Over the course of their 24 years in the Pacific Coast League, the Edmonton Trappers brought a lot of great players through town. There was Ron Kittle, who hit 50 home runs in 1982 (winning the PCL MVP in the process) and would go on to win the MLB Rookie of the Year Award the following year. There was Justin Morneau, the future American League MVP from New Westminster, B.C., who would help the Trappers win their last PCL championship in 2002. But the greatest of all to ever play in Edmonton might be the one who never played a single game in the major leagues: Omar Linares.
I got to see Linares in the summer of 1990, when my dad and I drove up from Vancouver to watch the debut of a theatrical adaption of his book, Cambodia, at the Fringe Festival. Linares wasn’t a big fan of Canadian theatre, mind you — instead, I saw him on the other side of the North Saskatchewan river at John Ducey Field, where he was a key part of the Cuban squad that was playing in — and utterly dominating — the 1990 World Baseball Cup. Growing up in Vancouver, I had watched a lot of minor league players come through my hometown, but I’d never seen anything like Linares, who fired line drives off (and over) the walls like it was the easiest thing in the world. The Cuban team would go on to win the tournament, and Linares posted an astonishing .512/.553/1.098 line — batting > average, on base percentage, slugging — over the 10 games they played, with six home runs and 18 runs batted in.
This wasn’t Linares’s first trip to Edmonton, either. He made his international debut as part of the Cuban senior national team at the 1985 Intercontinental Cup, where he slugged a mere .467 over the team’s nine games. All told, he would spend 20 years with Pinar del Río in Cuba’s Serie Nacional in a career that would see him post a .368 batting average (best all-time), hit 404 home runs (third all-time) and steal 264 bases. And as Rachel McDaniel noted in a 2018 piece for Baseball Prospectus, Major League Baseball scouts were believers in his talent. “Orrin Freeman, the Marlins’ director of international scouting, said in 1993 that Linares ‘could hit 30 homers, steal 50 bases and be a Gold Glover,’ and that he could do the same playing shortstop. ‘He could be the MVP here.’”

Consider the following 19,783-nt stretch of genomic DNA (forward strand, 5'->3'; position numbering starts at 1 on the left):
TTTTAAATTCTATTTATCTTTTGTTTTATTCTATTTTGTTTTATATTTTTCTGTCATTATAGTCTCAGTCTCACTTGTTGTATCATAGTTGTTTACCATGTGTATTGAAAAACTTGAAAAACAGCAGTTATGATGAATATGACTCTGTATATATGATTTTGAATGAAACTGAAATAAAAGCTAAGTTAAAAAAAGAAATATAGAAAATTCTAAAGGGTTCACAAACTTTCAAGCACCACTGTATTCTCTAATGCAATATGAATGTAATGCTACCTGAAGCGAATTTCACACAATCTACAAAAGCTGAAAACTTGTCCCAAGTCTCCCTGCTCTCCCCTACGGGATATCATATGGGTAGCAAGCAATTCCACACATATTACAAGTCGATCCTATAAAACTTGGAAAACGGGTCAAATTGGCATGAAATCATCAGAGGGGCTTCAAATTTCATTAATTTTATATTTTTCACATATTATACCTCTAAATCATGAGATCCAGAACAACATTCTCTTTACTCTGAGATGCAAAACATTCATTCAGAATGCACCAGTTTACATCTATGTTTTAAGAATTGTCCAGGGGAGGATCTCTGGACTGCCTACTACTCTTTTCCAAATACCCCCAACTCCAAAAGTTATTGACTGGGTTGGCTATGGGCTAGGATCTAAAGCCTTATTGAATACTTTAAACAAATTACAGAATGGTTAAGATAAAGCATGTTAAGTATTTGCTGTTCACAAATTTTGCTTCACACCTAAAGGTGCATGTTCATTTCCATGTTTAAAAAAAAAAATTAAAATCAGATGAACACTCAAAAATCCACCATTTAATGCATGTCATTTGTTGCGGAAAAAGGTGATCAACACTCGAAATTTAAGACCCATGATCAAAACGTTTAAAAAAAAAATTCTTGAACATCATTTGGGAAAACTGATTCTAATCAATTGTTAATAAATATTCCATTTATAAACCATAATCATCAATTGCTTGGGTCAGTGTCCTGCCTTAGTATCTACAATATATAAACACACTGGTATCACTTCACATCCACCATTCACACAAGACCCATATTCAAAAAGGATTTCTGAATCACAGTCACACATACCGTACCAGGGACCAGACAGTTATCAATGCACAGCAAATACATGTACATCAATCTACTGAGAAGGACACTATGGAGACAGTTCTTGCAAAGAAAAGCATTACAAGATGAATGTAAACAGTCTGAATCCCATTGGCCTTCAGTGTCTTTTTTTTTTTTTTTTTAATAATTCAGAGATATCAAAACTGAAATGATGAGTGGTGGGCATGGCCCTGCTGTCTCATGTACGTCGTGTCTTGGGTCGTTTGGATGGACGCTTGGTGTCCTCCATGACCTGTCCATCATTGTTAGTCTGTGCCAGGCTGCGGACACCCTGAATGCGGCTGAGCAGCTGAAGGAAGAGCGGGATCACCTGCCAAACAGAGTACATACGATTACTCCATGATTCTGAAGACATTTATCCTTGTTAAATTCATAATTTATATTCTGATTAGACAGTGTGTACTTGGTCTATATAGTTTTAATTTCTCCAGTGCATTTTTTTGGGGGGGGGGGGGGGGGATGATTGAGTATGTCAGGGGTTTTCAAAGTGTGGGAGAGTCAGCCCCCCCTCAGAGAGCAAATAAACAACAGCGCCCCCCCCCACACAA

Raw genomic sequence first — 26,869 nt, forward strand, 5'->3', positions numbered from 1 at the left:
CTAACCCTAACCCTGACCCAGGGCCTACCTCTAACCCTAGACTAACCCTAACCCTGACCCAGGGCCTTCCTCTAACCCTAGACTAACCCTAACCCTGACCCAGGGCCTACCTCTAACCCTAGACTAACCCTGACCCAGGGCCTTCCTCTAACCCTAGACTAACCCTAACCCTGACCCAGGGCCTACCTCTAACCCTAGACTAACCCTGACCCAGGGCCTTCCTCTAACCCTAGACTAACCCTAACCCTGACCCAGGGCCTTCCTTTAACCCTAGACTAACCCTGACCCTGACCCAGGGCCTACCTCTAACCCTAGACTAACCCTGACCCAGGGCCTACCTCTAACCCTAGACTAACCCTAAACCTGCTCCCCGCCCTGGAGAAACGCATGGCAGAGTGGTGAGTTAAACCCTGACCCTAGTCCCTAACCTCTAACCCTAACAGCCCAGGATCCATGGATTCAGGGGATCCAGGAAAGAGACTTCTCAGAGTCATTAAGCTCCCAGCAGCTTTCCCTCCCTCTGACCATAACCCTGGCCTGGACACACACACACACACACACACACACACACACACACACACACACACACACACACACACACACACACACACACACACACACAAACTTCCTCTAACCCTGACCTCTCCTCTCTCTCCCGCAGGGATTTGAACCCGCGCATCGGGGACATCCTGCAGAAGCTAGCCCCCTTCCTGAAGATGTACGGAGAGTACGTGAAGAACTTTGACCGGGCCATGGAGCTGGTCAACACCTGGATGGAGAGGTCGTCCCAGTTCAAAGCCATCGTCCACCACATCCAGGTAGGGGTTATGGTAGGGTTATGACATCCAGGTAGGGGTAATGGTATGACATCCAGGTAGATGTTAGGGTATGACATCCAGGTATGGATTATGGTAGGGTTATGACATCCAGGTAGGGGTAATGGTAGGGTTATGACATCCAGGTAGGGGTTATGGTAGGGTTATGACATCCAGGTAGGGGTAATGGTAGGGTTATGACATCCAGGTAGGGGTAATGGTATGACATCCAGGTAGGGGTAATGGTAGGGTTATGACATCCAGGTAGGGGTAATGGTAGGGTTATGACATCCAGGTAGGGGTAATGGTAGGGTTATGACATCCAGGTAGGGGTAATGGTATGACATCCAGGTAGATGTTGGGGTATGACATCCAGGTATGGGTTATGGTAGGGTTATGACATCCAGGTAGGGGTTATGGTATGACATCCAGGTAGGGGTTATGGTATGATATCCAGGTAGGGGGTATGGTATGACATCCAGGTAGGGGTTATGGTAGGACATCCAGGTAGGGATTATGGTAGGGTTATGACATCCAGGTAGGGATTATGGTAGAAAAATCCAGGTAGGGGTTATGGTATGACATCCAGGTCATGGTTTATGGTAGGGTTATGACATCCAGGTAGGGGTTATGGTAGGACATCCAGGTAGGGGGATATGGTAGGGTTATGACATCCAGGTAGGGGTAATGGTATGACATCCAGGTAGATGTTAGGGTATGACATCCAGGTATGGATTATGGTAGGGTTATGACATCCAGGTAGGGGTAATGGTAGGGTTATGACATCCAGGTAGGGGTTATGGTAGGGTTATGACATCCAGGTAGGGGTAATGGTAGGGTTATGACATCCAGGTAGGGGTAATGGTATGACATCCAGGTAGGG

He almost had the chance to prove it, too. Linares swore he’d never play a game in the United States due to the ongoing tensions between the two countries, but there was a moment where it looked like he might be willing to play the 81 home games on Toronto’s schedule — and potentially replace Kelly Gruber as the team’s third baseman after the 1992 season. Linares was coming off one of his best seasons ever, in which he batted .393 and slugged .764 in Cuba and helped his country win an Olympic gold medal in Barcelona. But Linares decided to stay in Cuba — and Blue Jays fans had to settle for two consecutive World Series victories, which helps explain why so few people even know about their brief flirtation with perhaps the greatest player in the world at that time.
Fewer still probably know about Linares’s exploits in Edmonton. And as the memory of high-level baseball being played in Edmonton fades further into the distance, his story — and his unlikely connection to the city — is worth remembering. It’s one I’ll certainly never forget.
Max Fawcett is a freelance writer and the former editor of Alberta Oil and Vancouver magazines. He first moved to Edmonton in 2010 and came back in 2016 to work for the Alberta Climate Change Office. He was raised in the church of baseball and worships there to this day.
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This article appears in the April 2020 issue of Avenue Edmonton.